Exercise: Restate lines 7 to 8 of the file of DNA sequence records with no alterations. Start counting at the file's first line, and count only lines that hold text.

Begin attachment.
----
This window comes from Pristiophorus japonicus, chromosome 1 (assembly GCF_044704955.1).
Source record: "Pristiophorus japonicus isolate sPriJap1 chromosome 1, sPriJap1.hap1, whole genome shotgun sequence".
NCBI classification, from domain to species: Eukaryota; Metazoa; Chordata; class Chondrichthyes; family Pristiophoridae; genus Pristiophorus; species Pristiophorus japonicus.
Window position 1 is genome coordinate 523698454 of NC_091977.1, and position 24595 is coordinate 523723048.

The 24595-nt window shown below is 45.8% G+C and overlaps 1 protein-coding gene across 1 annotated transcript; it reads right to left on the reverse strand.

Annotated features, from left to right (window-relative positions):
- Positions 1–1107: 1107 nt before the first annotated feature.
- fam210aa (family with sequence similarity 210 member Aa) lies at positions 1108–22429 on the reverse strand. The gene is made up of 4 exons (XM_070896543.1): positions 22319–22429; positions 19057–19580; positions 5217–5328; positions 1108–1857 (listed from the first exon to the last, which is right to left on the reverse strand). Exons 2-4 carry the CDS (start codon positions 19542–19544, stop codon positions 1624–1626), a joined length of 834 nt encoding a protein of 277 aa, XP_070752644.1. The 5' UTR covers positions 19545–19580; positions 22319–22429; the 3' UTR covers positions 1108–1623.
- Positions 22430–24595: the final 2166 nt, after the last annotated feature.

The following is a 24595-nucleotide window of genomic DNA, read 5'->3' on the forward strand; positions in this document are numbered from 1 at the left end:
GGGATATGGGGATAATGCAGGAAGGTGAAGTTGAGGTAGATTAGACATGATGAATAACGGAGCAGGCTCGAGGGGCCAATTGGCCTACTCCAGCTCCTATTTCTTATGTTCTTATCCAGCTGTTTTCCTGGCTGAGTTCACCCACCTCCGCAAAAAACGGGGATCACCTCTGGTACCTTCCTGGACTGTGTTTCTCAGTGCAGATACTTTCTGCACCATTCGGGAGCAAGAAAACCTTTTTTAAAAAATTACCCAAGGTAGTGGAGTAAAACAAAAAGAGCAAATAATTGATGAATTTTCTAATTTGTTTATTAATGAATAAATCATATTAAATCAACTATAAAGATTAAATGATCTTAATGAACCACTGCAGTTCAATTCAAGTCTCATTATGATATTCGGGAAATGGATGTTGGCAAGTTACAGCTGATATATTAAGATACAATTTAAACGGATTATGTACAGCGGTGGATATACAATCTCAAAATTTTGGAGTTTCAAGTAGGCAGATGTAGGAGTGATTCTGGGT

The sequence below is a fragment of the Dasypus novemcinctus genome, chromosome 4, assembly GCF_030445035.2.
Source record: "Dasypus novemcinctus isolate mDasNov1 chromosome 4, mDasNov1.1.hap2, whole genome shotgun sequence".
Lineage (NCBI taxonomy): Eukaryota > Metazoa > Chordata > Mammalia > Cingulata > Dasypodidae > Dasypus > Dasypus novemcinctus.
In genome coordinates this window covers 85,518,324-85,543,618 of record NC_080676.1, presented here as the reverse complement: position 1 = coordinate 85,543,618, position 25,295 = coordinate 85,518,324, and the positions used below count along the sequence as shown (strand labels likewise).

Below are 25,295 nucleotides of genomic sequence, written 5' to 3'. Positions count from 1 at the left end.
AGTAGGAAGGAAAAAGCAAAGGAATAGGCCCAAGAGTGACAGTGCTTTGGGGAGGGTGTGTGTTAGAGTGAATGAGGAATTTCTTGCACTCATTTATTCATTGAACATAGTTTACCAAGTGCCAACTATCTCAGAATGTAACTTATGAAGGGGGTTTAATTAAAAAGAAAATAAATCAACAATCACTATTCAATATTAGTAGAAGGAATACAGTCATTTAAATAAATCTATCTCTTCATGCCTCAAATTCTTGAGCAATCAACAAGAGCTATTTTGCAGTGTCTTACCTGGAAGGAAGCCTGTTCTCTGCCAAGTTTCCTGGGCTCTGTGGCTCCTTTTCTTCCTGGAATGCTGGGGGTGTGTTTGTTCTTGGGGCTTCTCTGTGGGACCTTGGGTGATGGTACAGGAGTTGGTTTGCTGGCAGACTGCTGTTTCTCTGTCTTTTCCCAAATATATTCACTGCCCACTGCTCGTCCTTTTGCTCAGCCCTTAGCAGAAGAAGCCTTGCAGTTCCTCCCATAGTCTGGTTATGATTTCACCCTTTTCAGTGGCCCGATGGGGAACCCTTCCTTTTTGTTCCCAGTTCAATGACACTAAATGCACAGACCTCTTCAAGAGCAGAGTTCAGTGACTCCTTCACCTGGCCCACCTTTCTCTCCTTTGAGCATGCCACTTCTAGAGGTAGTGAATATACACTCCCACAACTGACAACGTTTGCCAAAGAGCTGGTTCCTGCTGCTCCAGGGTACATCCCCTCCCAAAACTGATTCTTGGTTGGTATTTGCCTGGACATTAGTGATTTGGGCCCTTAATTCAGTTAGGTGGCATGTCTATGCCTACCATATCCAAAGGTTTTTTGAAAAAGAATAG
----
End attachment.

- Positions 1–1107: 1107 nt before the first annotated feature.
- fam210aa (family with sequence similarity 210 member Aa) lies at positions 1108–22429 on the reverse strand. The gene is made up of 4 exons (XM_070896543.1): positions 22319–22429; positions 19057–19580; positions 5217–5328; positions 1108–1857 (listed from the first exon to the last, which is right to left on the reverse strand). Exons 2-4 carry the CDS (start codon positions 19542–19544, stop codon positions 1624–1626), a joined length of 834 nt encoding a protein of 277 aa, XP_070752644.1. The 5' UTR covers positions 19545–19580; positions 22319–22429; the 3' UTR covers positions 1108–1623.